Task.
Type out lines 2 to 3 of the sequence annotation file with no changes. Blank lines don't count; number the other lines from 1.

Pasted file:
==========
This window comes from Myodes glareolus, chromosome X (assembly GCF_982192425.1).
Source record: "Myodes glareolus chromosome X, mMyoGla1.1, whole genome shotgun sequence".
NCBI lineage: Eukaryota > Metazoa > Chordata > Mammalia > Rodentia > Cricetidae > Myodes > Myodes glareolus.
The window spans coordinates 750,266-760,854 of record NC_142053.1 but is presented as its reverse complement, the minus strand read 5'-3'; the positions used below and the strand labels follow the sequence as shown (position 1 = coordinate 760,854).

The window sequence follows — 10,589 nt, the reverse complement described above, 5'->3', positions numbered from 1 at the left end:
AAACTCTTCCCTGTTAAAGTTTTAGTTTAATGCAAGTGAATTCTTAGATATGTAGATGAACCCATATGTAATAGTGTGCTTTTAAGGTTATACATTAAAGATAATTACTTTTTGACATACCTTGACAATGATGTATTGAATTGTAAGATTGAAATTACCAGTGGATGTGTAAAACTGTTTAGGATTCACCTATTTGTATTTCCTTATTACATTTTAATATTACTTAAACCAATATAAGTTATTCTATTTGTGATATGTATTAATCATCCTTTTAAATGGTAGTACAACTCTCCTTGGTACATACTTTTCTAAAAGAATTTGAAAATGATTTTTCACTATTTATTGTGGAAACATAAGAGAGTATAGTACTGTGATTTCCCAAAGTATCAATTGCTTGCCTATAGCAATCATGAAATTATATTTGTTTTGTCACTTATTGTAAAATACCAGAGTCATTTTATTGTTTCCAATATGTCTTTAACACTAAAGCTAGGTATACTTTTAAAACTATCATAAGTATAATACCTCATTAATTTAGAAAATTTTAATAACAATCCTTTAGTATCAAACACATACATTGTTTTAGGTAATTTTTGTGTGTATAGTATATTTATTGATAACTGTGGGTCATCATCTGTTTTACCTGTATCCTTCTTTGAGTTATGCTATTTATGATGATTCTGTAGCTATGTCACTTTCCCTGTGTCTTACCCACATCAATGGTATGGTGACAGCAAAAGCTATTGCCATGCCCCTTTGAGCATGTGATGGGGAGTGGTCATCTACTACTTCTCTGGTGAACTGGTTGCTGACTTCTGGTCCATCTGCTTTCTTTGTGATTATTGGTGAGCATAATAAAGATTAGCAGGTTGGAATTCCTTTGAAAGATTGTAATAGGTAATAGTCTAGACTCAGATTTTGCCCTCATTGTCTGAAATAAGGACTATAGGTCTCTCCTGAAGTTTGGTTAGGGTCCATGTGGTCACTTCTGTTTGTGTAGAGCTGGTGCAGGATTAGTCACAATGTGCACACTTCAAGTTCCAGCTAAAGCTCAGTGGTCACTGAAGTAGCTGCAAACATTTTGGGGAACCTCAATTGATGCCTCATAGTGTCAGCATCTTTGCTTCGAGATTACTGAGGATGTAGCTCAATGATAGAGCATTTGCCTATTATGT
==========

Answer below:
Source record: "Myodes glareolus chromosome X, mMyoGla1.1, whole genome shotgun sequence".
NCBI lineage: Eukaryota > Metazoa > Chordata > Mammalia > Rodentia > Cricetidae > Myodes > Myodes glareolus.